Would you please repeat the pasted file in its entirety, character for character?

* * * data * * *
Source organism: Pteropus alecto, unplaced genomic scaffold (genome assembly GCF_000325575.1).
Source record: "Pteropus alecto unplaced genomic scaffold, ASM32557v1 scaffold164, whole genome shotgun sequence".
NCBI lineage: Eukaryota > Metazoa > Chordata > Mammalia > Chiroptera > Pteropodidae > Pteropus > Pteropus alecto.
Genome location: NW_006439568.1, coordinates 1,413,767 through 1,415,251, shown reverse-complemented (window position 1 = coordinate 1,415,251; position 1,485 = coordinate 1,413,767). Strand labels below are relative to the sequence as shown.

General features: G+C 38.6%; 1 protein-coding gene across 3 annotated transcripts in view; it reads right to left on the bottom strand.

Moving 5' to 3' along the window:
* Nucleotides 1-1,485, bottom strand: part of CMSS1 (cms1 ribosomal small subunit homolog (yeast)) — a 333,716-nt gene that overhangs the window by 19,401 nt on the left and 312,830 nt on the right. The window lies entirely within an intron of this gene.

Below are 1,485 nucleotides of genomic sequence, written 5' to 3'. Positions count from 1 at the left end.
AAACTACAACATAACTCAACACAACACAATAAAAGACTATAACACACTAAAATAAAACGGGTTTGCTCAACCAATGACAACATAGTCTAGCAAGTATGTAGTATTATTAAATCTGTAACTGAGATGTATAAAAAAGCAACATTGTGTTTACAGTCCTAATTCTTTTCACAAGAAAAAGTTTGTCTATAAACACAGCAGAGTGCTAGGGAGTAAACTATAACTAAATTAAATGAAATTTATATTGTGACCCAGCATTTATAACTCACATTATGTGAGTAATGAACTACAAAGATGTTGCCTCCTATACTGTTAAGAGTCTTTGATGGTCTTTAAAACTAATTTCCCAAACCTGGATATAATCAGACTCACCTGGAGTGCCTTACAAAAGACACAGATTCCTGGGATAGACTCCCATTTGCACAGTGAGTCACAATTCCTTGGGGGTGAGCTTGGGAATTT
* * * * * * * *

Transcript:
Source organism: Pteropus alecto, unplaced genomic scaffold (genome assembly GCF_000325575.1).
Source record: "Pteropus alecto unplaced genomic scaffold, ASM32557v1 scaffold164, whole genome shotgun sequence".
NCBI lineage: Eukaryota > Metazoa > Chordata > Mammalia > Chiroptera > Pteropodidae > Pteropus > Pteropus alecto.
Genome location: NW_006439568.1, coordinates 1,413,767 through 1,415,251, shown reverse-complemented (window position 1 = coordinate 1,415,251; position 1,485 = coordinate 1,413,767). Strand labels below are relative to the sequence as shown.

General features: G+C 38.6%; 1 protein-coding gene across 3 annotated transcripts in view; it reads right to left on the bottom strand.

Moving 5' to 3' along the window:
* Nucleotides 1-1,485, bottom strand: part of CMSS1 (cms1 ribosomal small subunit homolog (yeast)) — a 333,716-nt gene that overhangs the window by 19,401 nt on the left and 312,830 nt on the right. The window lies entirely within an intron of this gene.

Below are 1,485 nucleotides of genomic sequence, written 5' to 3'. Positions count from 1 at the left end.
AAACTACAACATAACTCAACACAACACAATAAAAGACTATAACACACTAAAATAAAACGGGTTTGCTCAACCAATGACAACATAGTCTAGCAAGTATGTAGTATTATTAAATCTGTAACTGAGATGTATAAAAAAGCAACATTGTGTTTACAGTCCTAATTCTTTTCACAAGAAAAAGTTTGTCTATAAACACAGCAGAGTGCTAGGGAGTAAACTATAACTAAATTAAATGAAATTTATATTGTGACCCAGCATTTATAACTCACATTATGTGAGTAATGAACTACAAAGATGTTGCCTCCTATACTGTTAAGAGTCTTTGATGGTCTTTAAAACTAATTTCCCAAACCTGGATATAATCAGACTCACCTGGAGTGCCTTACAAAAGACACAGATTCCTGGGATAGACTCCCATTTGCACAGTGAGTCACAATTCCTTGGGGGTGAGCTTGGGAATTT